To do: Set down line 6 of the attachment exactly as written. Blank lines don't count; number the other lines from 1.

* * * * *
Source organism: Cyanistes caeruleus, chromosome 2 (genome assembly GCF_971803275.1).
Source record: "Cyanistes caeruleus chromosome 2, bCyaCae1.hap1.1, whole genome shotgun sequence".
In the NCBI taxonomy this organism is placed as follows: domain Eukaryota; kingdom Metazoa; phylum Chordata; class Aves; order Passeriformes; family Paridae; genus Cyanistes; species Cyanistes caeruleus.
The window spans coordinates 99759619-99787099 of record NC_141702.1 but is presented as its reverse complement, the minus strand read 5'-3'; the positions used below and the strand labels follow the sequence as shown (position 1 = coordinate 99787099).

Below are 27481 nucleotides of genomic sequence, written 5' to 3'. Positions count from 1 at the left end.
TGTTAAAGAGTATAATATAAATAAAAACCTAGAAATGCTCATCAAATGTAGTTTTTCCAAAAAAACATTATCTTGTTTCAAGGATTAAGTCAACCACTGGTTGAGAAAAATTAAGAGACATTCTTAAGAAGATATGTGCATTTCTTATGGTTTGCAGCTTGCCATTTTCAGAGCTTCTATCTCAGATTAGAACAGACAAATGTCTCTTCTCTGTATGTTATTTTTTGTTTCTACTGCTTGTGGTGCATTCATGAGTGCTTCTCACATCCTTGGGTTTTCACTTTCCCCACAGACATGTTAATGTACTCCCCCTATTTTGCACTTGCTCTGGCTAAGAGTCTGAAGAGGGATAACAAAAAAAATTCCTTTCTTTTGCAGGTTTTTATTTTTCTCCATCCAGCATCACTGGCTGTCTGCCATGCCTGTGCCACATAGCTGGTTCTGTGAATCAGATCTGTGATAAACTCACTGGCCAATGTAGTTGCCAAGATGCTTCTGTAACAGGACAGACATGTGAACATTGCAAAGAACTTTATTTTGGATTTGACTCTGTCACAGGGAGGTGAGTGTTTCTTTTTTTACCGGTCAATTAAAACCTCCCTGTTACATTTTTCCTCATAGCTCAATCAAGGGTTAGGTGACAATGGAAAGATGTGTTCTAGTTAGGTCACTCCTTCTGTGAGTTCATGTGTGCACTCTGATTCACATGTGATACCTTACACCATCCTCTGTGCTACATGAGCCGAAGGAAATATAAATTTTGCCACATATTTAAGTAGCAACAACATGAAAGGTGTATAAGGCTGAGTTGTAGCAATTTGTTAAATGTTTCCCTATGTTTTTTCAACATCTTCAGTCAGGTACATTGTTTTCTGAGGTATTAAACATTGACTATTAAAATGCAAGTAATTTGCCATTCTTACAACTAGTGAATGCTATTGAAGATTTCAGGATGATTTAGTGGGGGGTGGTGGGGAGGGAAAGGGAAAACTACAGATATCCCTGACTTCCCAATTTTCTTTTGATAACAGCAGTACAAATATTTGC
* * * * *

TGTTAAAGAGTATAATATAAATAAAAACCTAGAAATGCTCATCAAATGTAGTTTTTCCAAAAAAACATTATCTTGTTTCAAGGATTAAGTCAACCACTGGTTGAGAAAAATTAAGAGACATTCTTAAGAAGATATGTGCATTTCTTATGGTTTGCAGCTTGCCATTTTCAGAGCTTCTATCTCAGATTAGAACAGACAAATGTCTCTTCTCTGTATGTTATTTTTTGTTTCTACTGCTTGTGGTGCATTCATGAGTGCTTCTCACATCCTTGGGTTTTCACTTTCCCCACAGACATGTTAATGTACTCCCCCTATTTTGCACTTGCTCTGGCTAAGAGTCTGAAGAGGGATAACAAAAAAAATTCCTTTCTTTTGCAGGTTTTTATTTTTCTCCATCCAGCATCACTGGCTGTCTGCCATGCCTGTGCCACATAGCTGGTTCTGTGAATCAGATCTGTGATAAACTCACTGGCCAATGTAGTTGCCAAGATGCTTCTGTAACAGGACAGACATGTGAACATTGCAAAGAACTTTATTTTGGATTTGACTCTGTCACAGGGAGGTGAGTGTTTCTTTTTTTACCGGTCAATTAAAACCTCCCTGTTACATTTTTCCTCATAGCTCAATCAAGGGTTAGGTGACAATGGAAAGATGTGTTCTAGTTAGGTCACTCCTTCTGTGAGTTCATGTGTGCACTCTGATTCACATGTGATACCTTACACCATCCTCTGTGCTACATGAGCCGAAGGAAATATAAATTTTGCCACATATTTAAGTAGCAACAACATGAAAGGTGTATAAGGCTGAGTTGTAGCAATTTGTTAAATGTTTCCCTATGTTTTTTCAACATCTTCAGTCAGGTACATTGTTTTCTGAGGTATTAAACATTGACTATTAAAATGCAAGTAATTTGCCATTCTTACAACTAGTGAATGCTATTGAAGATTTCAGGATGATTTAGTGGGGGGTGGTGGGGAGGGAAAGGGAAAACTACAGATATCCCTGACTTCCCAATTTTCTTTTGATAACAGCAGTACAAATATTTGC